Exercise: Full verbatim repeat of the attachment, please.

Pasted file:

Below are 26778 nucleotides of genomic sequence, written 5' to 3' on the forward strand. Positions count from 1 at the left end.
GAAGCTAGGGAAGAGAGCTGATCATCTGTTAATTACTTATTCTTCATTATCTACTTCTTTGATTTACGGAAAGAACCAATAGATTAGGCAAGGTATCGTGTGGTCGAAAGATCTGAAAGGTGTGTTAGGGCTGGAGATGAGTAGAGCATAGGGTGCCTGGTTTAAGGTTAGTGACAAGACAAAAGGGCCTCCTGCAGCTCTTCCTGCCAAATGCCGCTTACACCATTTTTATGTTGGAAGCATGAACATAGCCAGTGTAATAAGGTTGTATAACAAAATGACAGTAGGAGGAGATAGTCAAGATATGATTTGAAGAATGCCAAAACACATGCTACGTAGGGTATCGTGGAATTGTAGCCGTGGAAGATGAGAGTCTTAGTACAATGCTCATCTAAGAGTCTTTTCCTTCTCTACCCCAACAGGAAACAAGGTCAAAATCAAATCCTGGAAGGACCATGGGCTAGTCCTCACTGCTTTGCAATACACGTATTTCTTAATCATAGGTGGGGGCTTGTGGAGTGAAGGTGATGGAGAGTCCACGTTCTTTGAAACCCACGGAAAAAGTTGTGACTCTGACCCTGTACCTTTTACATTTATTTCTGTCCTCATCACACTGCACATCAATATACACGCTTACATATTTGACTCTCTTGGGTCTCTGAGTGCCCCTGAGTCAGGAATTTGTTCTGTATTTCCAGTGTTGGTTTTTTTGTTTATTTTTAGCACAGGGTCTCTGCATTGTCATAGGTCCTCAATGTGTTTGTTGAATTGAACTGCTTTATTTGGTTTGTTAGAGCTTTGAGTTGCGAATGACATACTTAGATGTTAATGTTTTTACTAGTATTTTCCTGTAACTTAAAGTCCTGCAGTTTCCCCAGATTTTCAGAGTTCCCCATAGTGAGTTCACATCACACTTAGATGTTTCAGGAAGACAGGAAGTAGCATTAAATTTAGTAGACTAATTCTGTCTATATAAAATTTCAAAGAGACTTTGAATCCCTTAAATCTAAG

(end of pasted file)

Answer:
Below are 26778 nucleotides of genomic sequence, written 5' to 3' on the forward strand. Positions count from 1 at the left end.
GAAGCTAGGGAAGAGAGCTGATCATCTGTTAATTACTTATTCTTCATTATCTACTTCTTTGATTTACGGAAAGAACCAATAGATTAGGCAAGGTATCGTGTGGTCGAAAGATCTGAAAGGTGTGTTAGGGCTGGAGATGAGTAGAGCATAGGGTGCCTGGTTTAAGGTTAGTGACAAGACAAAAGGGCCTCCTGCAGCTCTTCCTGCCAAATGCCGCTTACACCATTTTTATGTTGGAAGCATGAACATAGCCAGTGTAATAAGGTTGTATAACAAAATGACAGTAGGAGGAGATAGTCAAGATATGATTTGAAGAATGCCAAAACACATGCTACGTAGGGTATCGTGGAATTGTAGCCGTGGAAGATGAGAGTCTTAGTACAATGCTCATCTAAGAGTCTTTTCCTTCTCTACCCCAACAGGAAACAAGGTCAAAATCAAATCCTGGAAGGACCATGGGCTAGTCCTCACTGCTTTGCAATACACGTATTTCTTAATCATAGGTGGGGGCTTGTGGAGTGAAGGTGATGGAGAGTCCACGTTCTTTGAAACCCACGGAAAAAGTTGTGACTCTGACCCTGTACCTTTTACATTTATTTCTGTCCTCATCACACTGCACATCAATATACACGCTTACATATTTGACTCTCTTGGGTCTCTGAGTGCCCCTGAGTCAGGAATTTGTTCTGTATTTCCAGTGTTGGTTTTTTTGTTTATTTTTAGCACAGGGTCTCTGCATTGTCATAGGTCCTCAATGTGTTTGTTGAATTGAACTGCTTTATTTGGTTTGTTAGAGCTTTGAGTTGCGAATGACATACTTAGATGTTAATGTTTTTACTAGTATTTTCCTGTAACTTAAAGTCCTGCAGTTTCCCCAGATTTTCAGAGTTCCCCATAGTGAGTTCACATCACACTTAGATGTTTCAGGAAGACAGGAAGTAGCATTAAATTTAGTAGACTAATTCTGTCTATATAAAATTTCAAAGAGACTTTGAATCCCTTAAATCTAAG